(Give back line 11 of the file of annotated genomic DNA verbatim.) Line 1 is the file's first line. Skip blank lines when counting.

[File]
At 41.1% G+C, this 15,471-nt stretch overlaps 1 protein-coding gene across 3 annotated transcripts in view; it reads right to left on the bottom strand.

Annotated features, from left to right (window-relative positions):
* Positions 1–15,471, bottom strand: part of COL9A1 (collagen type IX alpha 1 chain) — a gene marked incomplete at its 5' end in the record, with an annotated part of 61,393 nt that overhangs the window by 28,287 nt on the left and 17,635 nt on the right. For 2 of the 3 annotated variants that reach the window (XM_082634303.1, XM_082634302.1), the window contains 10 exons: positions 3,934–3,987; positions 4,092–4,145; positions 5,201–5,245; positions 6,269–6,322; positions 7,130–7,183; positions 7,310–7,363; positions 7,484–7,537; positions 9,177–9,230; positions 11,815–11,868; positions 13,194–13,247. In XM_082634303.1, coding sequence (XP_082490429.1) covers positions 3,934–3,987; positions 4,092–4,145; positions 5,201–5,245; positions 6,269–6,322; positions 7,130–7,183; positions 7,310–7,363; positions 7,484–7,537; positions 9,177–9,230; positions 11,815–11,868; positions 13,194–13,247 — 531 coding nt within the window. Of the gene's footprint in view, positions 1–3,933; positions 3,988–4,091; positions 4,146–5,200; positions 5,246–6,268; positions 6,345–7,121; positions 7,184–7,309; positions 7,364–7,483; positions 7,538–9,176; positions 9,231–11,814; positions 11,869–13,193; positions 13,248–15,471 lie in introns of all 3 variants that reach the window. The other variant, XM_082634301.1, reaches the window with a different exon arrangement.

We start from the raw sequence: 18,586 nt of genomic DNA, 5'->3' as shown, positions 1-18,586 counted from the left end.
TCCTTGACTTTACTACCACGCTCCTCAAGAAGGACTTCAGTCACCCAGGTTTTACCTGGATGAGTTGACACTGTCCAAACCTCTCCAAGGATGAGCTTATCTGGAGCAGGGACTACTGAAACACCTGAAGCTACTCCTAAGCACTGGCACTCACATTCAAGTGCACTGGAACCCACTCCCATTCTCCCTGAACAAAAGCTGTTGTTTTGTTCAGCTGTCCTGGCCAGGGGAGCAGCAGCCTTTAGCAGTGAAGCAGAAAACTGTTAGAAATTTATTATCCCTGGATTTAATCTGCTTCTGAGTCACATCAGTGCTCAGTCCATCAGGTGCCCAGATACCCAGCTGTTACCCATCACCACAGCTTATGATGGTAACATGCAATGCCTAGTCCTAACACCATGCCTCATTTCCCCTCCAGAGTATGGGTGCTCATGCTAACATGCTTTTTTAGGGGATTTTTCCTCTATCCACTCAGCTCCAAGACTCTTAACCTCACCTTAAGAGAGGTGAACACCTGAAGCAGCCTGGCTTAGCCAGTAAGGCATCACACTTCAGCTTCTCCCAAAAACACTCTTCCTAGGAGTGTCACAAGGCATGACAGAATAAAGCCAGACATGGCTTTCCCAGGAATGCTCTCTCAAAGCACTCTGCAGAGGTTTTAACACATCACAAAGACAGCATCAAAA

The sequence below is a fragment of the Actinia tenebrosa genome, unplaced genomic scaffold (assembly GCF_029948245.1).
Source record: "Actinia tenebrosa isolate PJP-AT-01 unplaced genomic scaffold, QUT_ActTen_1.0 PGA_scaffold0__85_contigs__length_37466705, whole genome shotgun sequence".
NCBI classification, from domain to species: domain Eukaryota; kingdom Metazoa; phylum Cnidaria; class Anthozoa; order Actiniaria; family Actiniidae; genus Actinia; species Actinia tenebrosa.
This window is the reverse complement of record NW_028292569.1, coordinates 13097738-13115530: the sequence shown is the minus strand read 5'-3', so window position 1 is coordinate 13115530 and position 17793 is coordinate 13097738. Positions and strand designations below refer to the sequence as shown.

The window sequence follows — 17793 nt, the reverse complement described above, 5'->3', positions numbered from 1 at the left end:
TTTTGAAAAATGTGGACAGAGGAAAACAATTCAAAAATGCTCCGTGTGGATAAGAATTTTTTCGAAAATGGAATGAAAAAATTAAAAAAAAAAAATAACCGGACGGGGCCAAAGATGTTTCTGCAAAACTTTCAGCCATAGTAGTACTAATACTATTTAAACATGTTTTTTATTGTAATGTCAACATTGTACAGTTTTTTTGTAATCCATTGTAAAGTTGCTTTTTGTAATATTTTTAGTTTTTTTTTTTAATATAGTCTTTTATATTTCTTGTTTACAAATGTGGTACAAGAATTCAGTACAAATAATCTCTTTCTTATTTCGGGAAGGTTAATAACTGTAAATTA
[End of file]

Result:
TTTTGAAAAATGTGGACAGAGGAAAACAATTCAAAAATGCTCCGTGTGGATAAGAATTTTTTCGAAAATGGAATGAAAAAATTAAAAAAAAAAAATAACCGGACGGGGCCAAAGATGTTTCTGCAAAACTTTCAGCCATAGTAGTACTAATACTATTTAAACATGTTTTTTATTGTAATGTCAACATTGTACAGTTTTTTTGTAATCCATTGTAAAGTTGCTTTTTGTAATATTTTTAGTTTTTTTTTTTAATATAGTCTTTTATATTTCTTGTTTACAAATGTGGTACAAGAATTCAGTACAAATAATCTCTTTCTTATTTCGGGAAGGTTAATAACTGTAAATTA